But how long would those agreements last? Why wouldn’t the worldview differences that are tearing America apart eventually wear on the relationships between these three nations? Yes, they would be separate, but they would still need each other. Iowans need California’s tech and California need’s Iowa’s corn. Texans would love to visit Yosemite and Oregon needs goods delivered through Galveston. Total isolation would be impossible. And with continued interaction, wouldn’t we still irritate each other? Don’t existing sovereign nations irritate each other now because of fundamental worldview and cultural differences? Hello, Russia and Ukraine.

It would be foolish to assume that friendly relationships would be the norm among Nations. A, B, and C. Indeed, it is not hard to imagine Nation B being increasingly squeezed by Nations A and C who, though separated by land, would be natural allies.

And while Nation B may have three or four major ports and grow much of the food, Nations A and C would have the most significant population centers, financial, technological, and media infrastructures. They may not be able to grow enough wheat, but they could certainly afford (and would they inherit?) significant militaries. Such a nation can just take over wheat producing states.

Could Nation B easily find itself unable to defend the natural borders to her left and right? Absolutely. For it should be clear that Nations A and C would not be nations with “peace and love” leanings, but the kind of leftist authoritarian leanings that we are seeing today. High taxes, Covid tyranny, incredible regulation, fiscal irresponsibility, and trans-mania all seem to go together. In short, blue states are run by progressives who believe they have the right to tell you how to live because they have the high moral ground.

If Nations A and C, for example, viewed Nation B as inhumane because of its “conservative” takes on abortion and marriage, could trade come to an end at some point? Could a two-front war be incited if Nations A and C form an alliance, tired of dealing with the Neanderthals in Nation B? Could Nations A and C come to believe that a nation that did not affirm transitioning persons did not have the right to exist? That is all easily imaginable for that war is already being waged in our schools, media, and via technology.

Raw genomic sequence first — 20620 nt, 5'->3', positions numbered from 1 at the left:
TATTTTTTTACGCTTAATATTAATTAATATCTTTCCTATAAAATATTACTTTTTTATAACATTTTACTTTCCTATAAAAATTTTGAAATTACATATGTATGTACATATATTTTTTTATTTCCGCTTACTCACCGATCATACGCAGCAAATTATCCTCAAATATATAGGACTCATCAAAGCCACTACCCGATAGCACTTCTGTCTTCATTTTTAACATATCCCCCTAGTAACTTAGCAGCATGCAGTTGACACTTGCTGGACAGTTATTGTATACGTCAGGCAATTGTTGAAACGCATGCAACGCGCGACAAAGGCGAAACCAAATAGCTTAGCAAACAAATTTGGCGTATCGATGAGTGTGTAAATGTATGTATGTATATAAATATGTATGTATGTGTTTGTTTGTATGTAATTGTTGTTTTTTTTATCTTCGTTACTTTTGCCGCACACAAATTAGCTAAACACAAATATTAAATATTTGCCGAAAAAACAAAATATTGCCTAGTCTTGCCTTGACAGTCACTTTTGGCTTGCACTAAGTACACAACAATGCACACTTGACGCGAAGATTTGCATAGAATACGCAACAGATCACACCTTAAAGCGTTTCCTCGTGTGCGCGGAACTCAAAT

But that is looking into the future. Let’s ask some practical questions about the present. Who gets the nuclear weapons? Do all three nations become nuclear nations now with the possibility of using them on one another? Or do they all get destroyed, which would make this landmass become more vulnerable to foreign attacks?

Would Nation B trust Nations A and C to defend the borders, or might nations A and C freely choose to cozy up to China, say, allowing a Chinese port on the Hudson River or in Los Angeles? There is no reason to believe President Newsome of Nation A would not invite the CCP to set up an alliance on California’s coast. And Nation B could do nothing about it.

I’m sure there are many more practical issues I cannot possibly imagine and many unexpected issues that would present themselves. And if there were a single part of the landmass - say, the northwest - where all of the division was taking place, perhaps a divorce would be possible. But given that it is the coasts, I cannot imagine a way to divide those portions of the landmass and have three nations (or more) coexist. For the vast worldview differences would not go away with a divorce. Rather, with their own military at their disposal, enforcing those worldviews might become dangerously tempting.

Looking at a Real Resolution to the Divides

The only real option forward is for one side to decisively win and the other to decisively lose. The Trumpian revolution within the Republican Party is the first serious effort at such a victory in my lifetime. Certainly, the Bushes did not seem too interested in such a victory. In America, we still have a process, flawed though it may be. Working through the democratic process, Nation B - if you will - will simply need to exert its will on the other “nations” that despise it. And we still have, in theory, state sovereignty, whereby Americans can flee to states more aligned with them. It isn’t a perfect solution, but it is far more workable than a divorce. It is one thing to have a custody battle for children; having one over a military with nuclear weapons would simply invite disaster.

Photo Credit: crosswalk. com